OUR VIEW: Feds’ heel-dragging on Surrey transit is inexcusable

Federal Liberal finance minister Bill Morneau’s first visit to Surrey was a disappointment to say the least.

Canada's Finance Minister Bill Morneau

Canada's Finance Minister Bill Morneau

Federal Liberal finance minister Bill Morneau’s first visit to Surrey was a disappointment to say the least.

The provincial government and City of Surrey have indicated they are ready to get busy building LRT, or light rail transit, in this city but their federal counterpart is still dragging its heels.

Morneau told the Surrey Board of Trade crowd his government “will need to think about important investments in places like Surrey,” adding he’s “not in a position to identify how much we’re going to invest collaboratively with municipalities and provinces.”

The question is, why not?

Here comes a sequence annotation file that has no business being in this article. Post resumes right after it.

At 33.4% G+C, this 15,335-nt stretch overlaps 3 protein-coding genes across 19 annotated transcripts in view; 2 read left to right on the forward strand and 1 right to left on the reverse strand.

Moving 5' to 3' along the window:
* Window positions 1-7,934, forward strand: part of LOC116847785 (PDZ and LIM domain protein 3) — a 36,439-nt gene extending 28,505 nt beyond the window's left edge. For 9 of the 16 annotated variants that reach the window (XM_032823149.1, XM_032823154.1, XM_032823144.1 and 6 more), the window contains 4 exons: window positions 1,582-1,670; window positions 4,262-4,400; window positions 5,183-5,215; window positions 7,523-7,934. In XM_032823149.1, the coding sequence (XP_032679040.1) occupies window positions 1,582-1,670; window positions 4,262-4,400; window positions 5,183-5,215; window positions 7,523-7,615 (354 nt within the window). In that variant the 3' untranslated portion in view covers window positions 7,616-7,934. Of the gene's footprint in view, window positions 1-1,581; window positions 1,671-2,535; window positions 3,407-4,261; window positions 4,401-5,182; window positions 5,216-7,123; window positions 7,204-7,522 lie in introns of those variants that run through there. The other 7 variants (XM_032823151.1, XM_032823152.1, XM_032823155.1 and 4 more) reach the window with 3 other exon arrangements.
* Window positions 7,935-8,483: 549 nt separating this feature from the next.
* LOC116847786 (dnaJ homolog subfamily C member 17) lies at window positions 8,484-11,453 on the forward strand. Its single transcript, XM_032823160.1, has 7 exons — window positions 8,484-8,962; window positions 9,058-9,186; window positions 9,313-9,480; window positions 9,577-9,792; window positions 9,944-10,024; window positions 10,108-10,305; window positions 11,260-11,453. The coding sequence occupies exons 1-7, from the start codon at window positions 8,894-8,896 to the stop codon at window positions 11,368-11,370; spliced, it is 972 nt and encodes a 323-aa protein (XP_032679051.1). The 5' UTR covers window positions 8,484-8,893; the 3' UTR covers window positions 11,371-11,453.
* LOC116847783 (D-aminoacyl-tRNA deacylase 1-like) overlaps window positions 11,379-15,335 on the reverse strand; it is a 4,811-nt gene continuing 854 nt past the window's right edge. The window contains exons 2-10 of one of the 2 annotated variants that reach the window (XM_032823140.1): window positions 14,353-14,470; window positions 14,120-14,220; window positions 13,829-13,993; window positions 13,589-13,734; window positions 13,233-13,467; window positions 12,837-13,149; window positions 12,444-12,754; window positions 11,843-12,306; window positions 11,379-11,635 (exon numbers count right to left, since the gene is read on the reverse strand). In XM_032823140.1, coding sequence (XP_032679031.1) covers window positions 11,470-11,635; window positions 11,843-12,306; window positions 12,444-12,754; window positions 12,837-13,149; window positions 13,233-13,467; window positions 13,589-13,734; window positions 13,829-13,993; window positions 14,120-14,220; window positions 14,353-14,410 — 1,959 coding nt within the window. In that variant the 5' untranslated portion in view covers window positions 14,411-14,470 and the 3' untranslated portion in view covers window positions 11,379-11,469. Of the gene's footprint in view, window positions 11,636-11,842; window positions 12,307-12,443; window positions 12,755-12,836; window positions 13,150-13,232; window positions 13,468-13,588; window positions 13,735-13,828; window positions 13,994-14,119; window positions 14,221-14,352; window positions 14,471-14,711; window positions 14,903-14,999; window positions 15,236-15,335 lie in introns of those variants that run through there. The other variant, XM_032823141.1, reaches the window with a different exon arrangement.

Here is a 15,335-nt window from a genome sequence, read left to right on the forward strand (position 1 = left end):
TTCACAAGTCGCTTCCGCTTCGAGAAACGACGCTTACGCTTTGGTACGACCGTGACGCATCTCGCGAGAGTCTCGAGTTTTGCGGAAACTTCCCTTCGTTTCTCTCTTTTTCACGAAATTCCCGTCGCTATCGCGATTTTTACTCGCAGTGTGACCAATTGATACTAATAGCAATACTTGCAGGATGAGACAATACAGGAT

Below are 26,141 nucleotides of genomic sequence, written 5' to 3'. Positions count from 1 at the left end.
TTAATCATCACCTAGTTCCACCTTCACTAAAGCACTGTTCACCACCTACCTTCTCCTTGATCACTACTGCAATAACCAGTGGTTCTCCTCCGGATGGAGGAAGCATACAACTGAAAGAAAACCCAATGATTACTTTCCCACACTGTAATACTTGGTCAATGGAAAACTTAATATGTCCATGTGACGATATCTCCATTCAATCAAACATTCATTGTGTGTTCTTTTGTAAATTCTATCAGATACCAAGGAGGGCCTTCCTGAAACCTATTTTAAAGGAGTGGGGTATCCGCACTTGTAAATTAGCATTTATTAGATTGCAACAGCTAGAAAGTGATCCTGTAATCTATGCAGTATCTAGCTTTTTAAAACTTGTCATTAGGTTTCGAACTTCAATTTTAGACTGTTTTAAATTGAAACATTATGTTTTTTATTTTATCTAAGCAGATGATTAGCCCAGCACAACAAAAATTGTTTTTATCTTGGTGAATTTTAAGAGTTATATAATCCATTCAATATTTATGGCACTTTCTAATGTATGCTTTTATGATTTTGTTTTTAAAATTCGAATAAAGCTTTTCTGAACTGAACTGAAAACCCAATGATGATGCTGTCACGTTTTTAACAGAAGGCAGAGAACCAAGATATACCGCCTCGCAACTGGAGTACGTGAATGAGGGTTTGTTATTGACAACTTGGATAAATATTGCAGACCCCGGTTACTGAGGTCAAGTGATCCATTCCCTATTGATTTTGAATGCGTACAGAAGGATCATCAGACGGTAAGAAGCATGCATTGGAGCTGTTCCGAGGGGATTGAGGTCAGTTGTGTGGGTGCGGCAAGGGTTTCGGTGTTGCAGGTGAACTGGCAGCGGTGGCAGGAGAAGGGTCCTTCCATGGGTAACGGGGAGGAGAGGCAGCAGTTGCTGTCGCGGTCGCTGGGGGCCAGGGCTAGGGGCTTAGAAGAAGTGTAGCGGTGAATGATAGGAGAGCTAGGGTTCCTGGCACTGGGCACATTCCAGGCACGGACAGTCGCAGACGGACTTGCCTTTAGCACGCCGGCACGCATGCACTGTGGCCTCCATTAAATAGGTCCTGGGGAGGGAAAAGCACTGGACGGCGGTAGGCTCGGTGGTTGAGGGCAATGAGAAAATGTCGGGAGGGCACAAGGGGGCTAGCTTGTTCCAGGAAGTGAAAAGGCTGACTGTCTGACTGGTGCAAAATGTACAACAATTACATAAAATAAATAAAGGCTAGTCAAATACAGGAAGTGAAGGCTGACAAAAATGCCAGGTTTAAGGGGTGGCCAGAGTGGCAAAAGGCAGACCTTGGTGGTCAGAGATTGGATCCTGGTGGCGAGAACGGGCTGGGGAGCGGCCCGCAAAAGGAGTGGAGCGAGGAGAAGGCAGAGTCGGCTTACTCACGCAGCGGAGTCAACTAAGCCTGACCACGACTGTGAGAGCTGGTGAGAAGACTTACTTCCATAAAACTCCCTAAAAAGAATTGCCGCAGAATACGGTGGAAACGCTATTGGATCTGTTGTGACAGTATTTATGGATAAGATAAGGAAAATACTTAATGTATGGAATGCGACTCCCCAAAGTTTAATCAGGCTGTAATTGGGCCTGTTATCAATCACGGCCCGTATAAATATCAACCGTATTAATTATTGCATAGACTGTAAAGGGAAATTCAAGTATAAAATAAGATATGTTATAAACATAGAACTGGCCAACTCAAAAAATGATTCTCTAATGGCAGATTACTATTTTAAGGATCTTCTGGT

Remember, this is a government whose leader, before the first sitting of the newly elected parliament, pledged $2.65 billion in November to assist third world countries to fight the effects of climate change. But for Surrey, from where those very tax dollars are collected, the minister tells us “more specifics will come down as we get further down the road” when it comes to projects here.

Surely cabinet is well aware of Surrey’s needs. After all, there are five local Liberal MPs to keep the government well informed. In fact, these local MPs, as reported in the last issue of the Now, have since October’s election been busy meeting with local movers and shakers to identify Surrey’s needs.

If huge money can be thrown around internationally before parliament even sits, why is Surrey getting the “wait and see” treatment from a federal government that campaigned on public transit improvements for this very city?

The Now